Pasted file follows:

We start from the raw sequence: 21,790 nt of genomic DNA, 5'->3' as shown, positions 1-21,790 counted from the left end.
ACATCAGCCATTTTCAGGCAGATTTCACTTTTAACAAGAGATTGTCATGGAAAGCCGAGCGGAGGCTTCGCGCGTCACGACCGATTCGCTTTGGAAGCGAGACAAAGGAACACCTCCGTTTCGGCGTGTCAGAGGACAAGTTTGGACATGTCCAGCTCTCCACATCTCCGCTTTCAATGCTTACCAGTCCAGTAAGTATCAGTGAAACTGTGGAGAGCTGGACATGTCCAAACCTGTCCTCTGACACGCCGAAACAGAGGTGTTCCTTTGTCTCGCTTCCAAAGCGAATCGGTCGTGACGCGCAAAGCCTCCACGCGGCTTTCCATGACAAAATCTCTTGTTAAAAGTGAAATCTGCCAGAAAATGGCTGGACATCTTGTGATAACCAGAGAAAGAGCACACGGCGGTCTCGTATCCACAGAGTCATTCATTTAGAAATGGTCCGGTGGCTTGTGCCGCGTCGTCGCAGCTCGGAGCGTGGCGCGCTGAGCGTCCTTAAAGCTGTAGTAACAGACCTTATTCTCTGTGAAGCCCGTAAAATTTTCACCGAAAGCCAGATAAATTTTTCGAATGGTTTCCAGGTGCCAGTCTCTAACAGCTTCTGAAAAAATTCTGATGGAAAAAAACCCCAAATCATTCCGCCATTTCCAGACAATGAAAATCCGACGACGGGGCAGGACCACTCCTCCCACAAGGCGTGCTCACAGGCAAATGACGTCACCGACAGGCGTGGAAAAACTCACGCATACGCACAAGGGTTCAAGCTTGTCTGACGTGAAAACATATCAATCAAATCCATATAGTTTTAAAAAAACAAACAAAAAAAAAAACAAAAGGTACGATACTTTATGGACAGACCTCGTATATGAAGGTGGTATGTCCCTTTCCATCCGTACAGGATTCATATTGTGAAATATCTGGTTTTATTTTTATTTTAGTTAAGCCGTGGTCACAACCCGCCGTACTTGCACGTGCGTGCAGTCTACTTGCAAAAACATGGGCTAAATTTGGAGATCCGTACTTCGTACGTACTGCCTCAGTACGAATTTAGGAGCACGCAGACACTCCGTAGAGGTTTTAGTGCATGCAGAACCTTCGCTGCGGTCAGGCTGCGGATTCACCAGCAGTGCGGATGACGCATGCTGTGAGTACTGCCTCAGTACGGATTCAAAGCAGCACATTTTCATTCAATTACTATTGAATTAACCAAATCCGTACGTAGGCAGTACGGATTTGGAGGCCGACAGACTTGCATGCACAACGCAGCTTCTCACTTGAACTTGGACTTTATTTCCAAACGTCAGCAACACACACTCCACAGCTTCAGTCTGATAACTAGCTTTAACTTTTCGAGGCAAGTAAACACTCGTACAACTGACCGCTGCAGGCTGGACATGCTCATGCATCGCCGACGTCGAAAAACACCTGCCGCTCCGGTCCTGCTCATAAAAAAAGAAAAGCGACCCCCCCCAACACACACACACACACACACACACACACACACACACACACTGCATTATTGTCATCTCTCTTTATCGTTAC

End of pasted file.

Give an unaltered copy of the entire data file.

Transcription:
We start from the raw sequence: 21,790 nt of genomic DNA, 5'->3' as shown, positions 1-21,790 counted from the left end.
ACATCAGCCATTTTCAGGCAGATTTCACTTTTAACAAGAGATTGTCATGGAAAGCCGAGCGGAGGCTTCGCGCGTCACGACCGATTCGCTTTGGAAGCGAGACAAAGGAACACCTCCGTTTCGGCGTGTCAGAGGACAAGTTTGGACATGTCCAGCTCTCCACATCTCCGCTTTCAATGCTTACCAGTCCAGTAAGTATCAGTGAAACTGTGGAGAGCTGGACATGTCCAAACCTGTCCTCTGACACGCCGAAACAGAGGTGTTCCTTTGTCTCGCTTCCAAAGCGAATCGGTCGTGACGCGCAAAGCCTCCACGCGGCTTTCCATGACAAAATCTCTTGTTAAAAGTGAAATCTGCCAGAAAATGGCTGGACATCTTGTGATAACCAGAGAAAGAGCACACGGCGGTCTCGTATCCACAGAGTCATTCATTTAGAAATGGTCCGGTGGCTTGTGCCGCGTCGTCGCAGCTCGGAGCGTGGCGCGCTGAGCGTCCTTAAAGCTGTAGTAACAGACCTTATTCTCTGTGAAGCCCGTAAAATTTTCACCGAAAGCCAGATAAATTTTTCGAATGGTTTCCAGGTGCCAGTCTCTAACAGCTTCTGAAAAAATTCTGATGGAAAAAAACCCCAAATCATTCCGCCATTTCCAGACAATGAAAATCCGACGACGGGGCAGGACCACTCCTCCCACAAGGCGTGCTCACAGGCAAATGACGTCACCGACAGGCGTGGAAAAACTCACGCATACGCACAAGGGTTCAAGCTTGTCTGACGTGAAAACATATCAATCAAATCCATATAGTTTTAAAAAAACAAACAAAAAAAAAAACAAAAGGTACGATACTTTATGGACAGACCTCGTATATGAAGGTGGTATGTCCCTTTCCATCCGTACAGGATTCATATTGTGAAATATCTGGTTTTATTTTTATTTTAGTTAAGCCGTGGTCACAACCCGCCGTACTTGCACGTGCGTGCAGTCTACTTGCAAAAACATGGGCTAAATTTGGAGATCCGTACTTCGTACGTACTGCCTCAGTACGAATTTAGGAGCACGCAGACACTCCGTAGAGGTTTTAGTGCATGCAGAACCTTCGCTGCGGTCAGGCTGCGGATTCACCAGCAGTGCGGATGACGCATGCTGTGAGTACTGCCTCAGTACGGATTCAAAGCAGCACATTTTCATTCAATTACTATTGAATTAACCAAATCCGTACGTAGGCAGTACGGATTTGGAGGCCGACAGACTTGCATGCACAACGCAGCTTCTCACTTGAACTTGGACTTTATTTCCAAACGTCAGCAACACACACTCCACAGCTTCAGTCTGATAACTAGCTTTAACTTTTCGAGGCAAGTAAACACTCGTACAACTGACCGCTGCAGGCTGGACATGCTCATGCATCGCCGACGTCGAAAAACACCTGCCGCTCCGGTCCTGCTCATAAAAAAAGAAAAGCGACCCCCCCCAACACACACACACACACACACACACACACACACACACACACTGCATTATTGTCATCTCTCTTTATCGTTAC